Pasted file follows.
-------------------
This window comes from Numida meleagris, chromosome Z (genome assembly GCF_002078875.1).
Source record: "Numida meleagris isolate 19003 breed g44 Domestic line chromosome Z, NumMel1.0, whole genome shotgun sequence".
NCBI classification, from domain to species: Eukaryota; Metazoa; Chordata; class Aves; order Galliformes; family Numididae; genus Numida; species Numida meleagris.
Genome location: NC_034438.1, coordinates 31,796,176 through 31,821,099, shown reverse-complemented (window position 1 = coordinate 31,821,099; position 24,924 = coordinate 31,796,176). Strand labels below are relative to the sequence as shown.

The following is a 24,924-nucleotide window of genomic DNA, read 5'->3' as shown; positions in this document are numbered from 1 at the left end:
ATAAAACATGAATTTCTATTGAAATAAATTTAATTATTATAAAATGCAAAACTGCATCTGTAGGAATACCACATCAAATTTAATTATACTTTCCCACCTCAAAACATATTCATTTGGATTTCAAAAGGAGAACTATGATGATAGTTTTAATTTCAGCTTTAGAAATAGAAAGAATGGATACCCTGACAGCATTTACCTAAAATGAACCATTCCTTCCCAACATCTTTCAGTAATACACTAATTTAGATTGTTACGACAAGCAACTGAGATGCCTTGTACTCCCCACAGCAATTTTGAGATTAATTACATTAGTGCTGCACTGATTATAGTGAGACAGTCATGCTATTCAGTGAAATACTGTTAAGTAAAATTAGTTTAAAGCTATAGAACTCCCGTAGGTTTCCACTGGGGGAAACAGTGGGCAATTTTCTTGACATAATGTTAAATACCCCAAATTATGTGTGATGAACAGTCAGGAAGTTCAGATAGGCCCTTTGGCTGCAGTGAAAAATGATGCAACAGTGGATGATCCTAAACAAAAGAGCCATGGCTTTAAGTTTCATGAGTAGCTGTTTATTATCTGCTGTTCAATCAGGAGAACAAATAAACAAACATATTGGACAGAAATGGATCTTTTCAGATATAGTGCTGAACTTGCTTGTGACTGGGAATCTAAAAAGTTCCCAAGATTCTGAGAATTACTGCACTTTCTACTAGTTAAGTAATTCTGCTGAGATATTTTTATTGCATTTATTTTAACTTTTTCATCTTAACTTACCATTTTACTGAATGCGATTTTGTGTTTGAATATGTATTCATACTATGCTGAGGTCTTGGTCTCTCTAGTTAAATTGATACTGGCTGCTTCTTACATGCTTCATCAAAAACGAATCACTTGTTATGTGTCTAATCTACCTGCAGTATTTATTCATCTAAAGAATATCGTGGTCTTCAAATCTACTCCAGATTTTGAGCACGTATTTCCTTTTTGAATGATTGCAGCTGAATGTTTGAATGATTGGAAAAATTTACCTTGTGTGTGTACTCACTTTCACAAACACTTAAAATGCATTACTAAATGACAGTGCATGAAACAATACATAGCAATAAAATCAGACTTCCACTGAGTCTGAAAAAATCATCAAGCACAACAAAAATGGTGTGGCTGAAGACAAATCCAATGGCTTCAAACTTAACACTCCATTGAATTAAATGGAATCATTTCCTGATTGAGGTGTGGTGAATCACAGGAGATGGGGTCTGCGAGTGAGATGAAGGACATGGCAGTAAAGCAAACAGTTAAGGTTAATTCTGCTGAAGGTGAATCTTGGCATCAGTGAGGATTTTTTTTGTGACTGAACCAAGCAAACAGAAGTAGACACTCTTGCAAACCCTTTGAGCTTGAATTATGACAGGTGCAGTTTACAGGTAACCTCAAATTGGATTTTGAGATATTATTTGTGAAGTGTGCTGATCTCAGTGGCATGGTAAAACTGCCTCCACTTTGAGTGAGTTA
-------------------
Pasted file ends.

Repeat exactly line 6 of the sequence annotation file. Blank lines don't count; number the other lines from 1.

ATAAAACATGAATTTCTATTGAAATAAATTTAATTATTATAAAATGCAAAACTGCATCTGTAGGAATACCACATCAAATTTAATTATACTTTCCCACCTCAAAACATATTCATTTGGATTTCAAAAGGAGAACTATGATGATAGTTTTAATTTCAGCTTTAGAAATAGAAAGAATGGATACCCTGACAGCATTTACCTAAAATGAACCATTCCTTCCCAACATCTTTCAGTAATACACTAATTTAGATTGTTACGACAAGCAACTGAGATGCCTTGTACTCCCCACAGCAATTTTGAGATTAATTACATTAGTGCTGCACTGATTATAGTGAGACAGTCATGCTATTCAGTGAAATACTGTTAAGTAAAATTAGTTTAAAGCTATAGAACTCCCGTAGGTTTCCACTGGGGGAAACAGTGGGCAATTTTCTTGACATAATGTTAAATACCCCAAATTATGTGTGATGAACAGTCAGGAAGTTCAGATAGGCCCTTTGGCTGCAGTGAAAAATGATGCAACAGTGGATGATCCTAAACAAAAGAGCCATGGCTTTAAGTTTCATGAGTAGCTGTTTATTATCTGCTGTTCAATCAGGAGAACAAATAAACAAACATATTGGACAGAAATGGATCTTTTCAGATATAGTGCTGAACTTGCTTGTGACTGGGAATCTAAAAAGTTCCCAAGATTCTGAGAATTACTGCACTTTCTACTAGTTAAGTAATTCTGCTGAGATATTTTTATTGCATTTATTTTAACTTTTTCATCTTAACTTACCATTTTACTGAATGCGATTTTGTGTTTGAATATGTATTCATACTATGCTGAGGTCTTGGTCTCTCTAGTTAAATTGATACTGGCTGCTTCTTACATGCTTCATCAAAAACGAATCACTTGTTATGTGTCTAATCTACCTGCAGTATTTATTCATCTAAAGAATATCGTGGTCTTCAAATCTACTCCAGATTTTGAGCACGTATTTCCTTTTTGAATGATTGCAGCTGAATGTTTGAATGATTGGAAAAATTTACCTTGTGTGTGTACTCACTTTCACAAACACTTAAAATGCATTACTAAATGACAGTGCATGAAACAATACATAGCAATAAAATCAGACTTCCACTGAGTCTGAAAAAATCATCAAGCACAACAAAAATGGTGTGGCTGAAGACAAATCCAATGGCTTCAAACTTAACACTCCATTGAATTAAATGGAATCATTTCCTGATTGAGGTGTGGTGAATCACAGGAGATGGGGTCTGCGAGTGAGATGAAGGACATGGCAGTAAAGCAAACAGTTAAGGTTAATTCTGCTGAAGGTGAATCTTGGCATCAGTGAGGATTTTTTTTGTGACTGAACCAAGCAAACAGAAGTAGACACTCTTGCAAACCCTTTGAGCTTGAATTATGACAGGTGCAGTTTACAGGTAACCTCAAATTGGATTTTGAGATATTATTTGTGAAGTGTGCTGATCTCAGTGGCATGGTAAAACTGCCTCCACTTTGAGTGAGTTA